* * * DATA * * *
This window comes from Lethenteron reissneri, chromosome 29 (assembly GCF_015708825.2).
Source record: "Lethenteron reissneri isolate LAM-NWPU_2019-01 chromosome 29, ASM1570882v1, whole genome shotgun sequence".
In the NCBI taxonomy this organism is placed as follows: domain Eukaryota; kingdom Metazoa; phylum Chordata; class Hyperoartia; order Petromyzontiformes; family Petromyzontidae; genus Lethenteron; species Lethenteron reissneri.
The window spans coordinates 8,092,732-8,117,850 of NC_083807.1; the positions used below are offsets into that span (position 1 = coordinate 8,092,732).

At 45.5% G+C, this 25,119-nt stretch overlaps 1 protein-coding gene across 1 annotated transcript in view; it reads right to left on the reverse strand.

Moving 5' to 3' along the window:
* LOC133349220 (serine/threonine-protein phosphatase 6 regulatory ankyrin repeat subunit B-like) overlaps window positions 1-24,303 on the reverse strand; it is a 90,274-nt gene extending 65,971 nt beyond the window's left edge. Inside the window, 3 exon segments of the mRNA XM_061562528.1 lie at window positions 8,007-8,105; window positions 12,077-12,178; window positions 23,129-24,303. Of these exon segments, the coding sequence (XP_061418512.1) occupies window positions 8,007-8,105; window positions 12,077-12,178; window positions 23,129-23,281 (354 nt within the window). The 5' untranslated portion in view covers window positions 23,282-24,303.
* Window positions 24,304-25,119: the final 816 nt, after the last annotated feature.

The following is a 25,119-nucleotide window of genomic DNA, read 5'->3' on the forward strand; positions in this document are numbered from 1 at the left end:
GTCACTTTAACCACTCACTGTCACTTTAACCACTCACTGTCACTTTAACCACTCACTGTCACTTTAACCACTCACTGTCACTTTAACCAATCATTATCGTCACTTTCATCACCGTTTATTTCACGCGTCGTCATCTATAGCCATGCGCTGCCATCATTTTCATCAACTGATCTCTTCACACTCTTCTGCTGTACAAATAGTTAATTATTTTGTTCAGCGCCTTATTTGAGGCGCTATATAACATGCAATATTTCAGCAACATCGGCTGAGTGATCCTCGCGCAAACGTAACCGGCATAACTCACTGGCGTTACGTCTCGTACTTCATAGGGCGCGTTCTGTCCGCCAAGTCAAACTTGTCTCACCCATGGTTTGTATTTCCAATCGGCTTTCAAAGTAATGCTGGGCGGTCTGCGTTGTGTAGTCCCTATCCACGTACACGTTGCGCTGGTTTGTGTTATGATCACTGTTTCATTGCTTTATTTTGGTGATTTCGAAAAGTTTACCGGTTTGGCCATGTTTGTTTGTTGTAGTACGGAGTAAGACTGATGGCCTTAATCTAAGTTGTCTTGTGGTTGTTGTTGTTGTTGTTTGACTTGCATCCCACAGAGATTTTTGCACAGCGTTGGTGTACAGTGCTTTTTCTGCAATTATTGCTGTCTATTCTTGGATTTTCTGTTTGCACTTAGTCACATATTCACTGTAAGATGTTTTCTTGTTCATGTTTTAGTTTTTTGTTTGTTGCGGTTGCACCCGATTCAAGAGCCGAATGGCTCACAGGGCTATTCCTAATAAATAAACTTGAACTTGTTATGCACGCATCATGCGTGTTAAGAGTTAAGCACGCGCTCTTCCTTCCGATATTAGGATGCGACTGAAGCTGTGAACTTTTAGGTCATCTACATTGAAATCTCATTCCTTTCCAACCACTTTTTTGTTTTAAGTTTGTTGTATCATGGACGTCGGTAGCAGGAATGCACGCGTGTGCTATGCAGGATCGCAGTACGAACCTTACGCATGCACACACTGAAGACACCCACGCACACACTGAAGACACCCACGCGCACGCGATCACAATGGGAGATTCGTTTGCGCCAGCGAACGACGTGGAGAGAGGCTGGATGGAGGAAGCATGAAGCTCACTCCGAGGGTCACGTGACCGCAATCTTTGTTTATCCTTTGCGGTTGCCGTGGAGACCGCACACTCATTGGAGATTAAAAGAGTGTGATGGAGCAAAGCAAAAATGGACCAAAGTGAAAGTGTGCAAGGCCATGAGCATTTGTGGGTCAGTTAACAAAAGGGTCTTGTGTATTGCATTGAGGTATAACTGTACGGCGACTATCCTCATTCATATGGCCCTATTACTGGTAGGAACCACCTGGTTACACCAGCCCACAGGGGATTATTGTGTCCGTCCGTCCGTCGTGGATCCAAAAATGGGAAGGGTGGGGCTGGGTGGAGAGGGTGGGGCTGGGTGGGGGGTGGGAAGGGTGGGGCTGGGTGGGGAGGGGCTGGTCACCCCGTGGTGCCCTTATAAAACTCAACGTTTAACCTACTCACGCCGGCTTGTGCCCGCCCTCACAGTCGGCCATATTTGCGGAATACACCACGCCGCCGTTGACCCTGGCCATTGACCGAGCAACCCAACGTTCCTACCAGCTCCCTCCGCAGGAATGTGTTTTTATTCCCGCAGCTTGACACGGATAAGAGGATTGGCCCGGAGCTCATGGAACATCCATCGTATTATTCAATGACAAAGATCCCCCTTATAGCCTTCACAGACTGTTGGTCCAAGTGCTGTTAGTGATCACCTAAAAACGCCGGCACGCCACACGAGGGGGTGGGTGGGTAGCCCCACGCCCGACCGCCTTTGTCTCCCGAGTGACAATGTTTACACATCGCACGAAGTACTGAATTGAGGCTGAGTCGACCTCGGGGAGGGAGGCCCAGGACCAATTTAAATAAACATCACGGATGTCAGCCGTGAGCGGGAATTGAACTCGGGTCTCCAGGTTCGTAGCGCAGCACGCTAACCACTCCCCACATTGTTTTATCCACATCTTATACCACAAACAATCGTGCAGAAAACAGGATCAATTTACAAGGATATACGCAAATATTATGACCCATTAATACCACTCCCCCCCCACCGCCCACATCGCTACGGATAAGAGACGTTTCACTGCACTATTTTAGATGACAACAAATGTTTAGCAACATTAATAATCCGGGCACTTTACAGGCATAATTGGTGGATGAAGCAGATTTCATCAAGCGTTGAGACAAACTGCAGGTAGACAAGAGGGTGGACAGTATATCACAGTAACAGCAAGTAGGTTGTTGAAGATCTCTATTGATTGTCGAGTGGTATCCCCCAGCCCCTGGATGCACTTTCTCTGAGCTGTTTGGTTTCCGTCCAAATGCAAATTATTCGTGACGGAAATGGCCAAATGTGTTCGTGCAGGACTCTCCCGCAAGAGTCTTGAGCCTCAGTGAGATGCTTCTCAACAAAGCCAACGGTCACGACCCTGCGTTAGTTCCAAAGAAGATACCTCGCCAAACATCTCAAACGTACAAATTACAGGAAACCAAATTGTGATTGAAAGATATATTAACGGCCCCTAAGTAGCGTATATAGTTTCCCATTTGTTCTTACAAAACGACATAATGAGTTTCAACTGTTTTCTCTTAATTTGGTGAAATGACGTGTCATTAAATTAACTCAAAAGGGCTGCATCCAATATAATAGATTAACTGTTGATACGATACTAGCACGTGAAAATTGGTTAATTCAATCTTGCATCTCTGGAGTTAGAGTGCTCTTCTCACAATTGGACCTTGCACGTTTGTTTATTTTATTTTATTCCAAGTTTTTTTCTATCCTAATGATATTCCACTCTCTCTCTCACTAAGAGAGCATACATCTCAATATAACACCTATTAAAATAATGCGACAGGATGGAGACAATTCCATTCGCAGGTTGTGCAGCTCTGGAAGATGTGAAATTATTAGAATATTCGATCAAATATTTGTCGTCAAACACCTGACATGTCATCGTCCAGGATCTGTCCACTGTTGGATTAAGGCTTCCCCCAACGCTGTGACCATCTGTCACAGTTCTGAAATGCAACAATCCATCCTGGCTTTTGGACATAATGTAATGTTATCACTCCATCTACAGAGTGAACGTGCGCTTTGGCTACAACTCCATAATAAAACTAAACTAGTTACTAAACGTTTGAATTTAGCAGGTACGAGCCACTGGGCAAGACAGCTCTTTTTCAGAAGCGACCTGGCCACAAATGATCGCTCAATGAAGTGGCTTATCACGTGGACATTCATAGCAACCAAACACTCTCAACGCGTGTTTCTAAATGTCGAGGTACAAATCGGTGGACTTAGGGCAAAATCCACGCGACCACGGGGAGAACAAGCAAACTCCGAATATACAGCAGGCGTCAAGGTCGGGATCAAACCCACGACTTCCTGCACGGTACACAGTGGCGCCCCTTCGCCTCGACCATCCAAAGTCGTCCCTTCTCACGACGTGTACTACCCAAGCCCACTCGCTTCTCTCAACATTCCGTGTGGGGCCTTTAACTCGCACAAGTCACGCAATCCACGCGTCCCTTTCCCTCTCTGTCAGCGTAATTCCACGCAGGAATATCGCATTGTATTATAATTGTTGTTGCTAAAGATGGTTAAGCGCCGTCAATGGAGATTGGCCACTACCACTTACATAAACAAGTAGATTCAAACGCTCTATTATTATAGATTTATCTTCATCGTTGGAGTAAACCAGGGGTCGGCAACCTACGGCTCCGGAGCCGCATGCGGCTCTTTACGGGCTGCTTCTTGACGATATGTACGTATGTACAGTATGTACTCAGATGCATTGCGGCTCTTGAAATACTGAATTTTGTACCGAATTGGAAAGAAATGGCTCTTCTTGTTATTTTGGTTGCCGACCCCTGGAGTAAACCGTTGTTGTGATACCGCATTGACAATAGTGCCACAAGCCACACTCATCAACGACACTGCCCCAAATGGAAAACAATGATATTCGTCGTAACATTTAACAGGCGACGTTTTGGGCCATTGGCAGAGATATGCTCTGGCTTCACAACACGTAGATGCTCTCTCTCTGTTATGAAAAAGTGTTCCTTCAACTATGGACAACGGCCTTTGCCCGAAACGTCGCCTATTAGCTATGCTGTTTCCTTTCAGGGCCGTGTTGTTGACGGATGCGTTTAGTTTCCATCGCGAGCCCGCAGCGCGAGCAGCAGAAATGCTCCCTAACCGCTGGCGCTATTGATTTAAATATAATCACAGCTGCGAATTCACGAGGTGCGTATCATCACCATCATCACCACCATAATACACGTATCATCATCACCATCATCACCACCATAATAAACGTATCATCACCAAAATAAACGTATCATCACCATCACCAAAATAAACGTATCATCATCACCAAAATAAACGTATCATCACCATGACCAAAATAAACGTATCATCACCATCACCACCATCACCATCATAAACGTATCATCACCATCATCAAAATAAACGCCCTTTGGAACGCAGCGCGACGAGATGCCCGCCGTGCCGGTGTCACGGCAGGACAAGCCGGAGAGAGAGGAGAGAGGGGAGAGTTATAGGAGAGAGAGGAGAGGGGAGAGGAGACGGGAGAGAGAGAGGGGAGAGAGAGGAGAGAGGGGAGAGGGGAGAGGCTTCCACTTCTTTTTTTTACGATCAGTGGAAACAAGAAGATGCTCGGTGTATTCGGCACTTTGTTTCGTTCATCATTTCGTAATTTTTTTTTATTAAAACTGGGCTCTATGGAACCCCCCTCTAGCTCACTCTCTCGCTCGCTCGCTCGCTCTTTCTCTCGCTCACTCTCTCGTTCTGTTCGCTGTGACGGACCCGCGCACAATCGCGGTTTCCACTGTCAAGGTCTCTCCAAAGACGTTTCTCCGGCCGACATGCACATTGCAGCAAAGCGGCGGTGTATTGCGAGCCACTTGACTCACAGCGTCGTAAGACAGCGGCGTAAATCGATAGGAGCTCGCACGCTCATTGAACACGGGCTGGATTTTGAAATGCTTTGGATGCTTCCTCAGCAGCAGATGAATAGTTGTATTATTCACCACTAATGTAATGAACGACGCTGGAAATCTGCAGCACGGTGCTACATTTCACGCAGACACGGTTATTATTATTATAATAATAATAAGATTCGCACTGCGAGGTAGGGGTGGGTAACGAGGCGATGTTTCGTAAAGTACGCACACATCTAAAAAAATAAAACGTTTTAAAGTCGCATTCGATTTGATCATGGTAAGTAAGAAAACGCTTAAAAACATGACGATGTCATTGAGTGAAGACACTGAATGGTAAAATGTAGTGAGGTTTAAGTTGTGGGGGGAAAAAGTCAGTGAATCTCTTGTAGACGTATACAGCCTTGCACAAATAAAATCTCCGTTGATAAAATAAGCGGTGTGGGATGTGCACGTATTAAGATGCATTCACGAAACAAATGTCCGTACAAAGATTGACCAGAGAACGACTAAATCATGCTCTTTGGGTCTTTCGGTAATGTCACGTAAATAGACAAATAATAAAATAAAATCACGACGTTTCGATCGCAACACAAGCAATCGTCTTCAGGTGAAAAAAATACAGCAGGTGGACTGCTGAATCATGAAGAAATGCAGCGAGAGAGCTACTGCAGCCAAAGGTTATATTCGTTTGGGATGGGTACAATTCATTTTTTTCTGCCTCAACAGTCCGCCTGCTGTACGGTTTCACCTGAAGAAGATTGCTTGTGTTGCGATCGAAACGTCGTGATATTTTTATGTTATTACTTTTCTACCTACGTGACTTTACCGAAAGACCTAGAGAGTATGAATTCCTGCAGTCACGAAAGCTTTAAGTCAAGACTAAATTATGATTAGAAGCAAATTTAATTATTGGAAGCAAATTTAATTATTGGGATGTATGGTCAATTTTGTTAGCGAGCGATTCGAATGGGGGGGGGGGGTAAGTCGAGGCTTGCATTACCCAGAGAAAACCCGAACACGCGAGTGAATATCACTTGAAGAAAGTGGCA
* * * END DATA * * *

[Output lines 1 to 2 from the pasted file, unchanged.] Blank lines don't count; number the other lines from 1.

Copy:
This window comes from Lethenteron reissneri, chromosome 29 (assembly GCF_015708825.2).
Source record: "Lethenteron reissneri isolate LAM-NWPU_2019-01 chromosome 29, ASM1570882v1, whole genome shotgun sequence".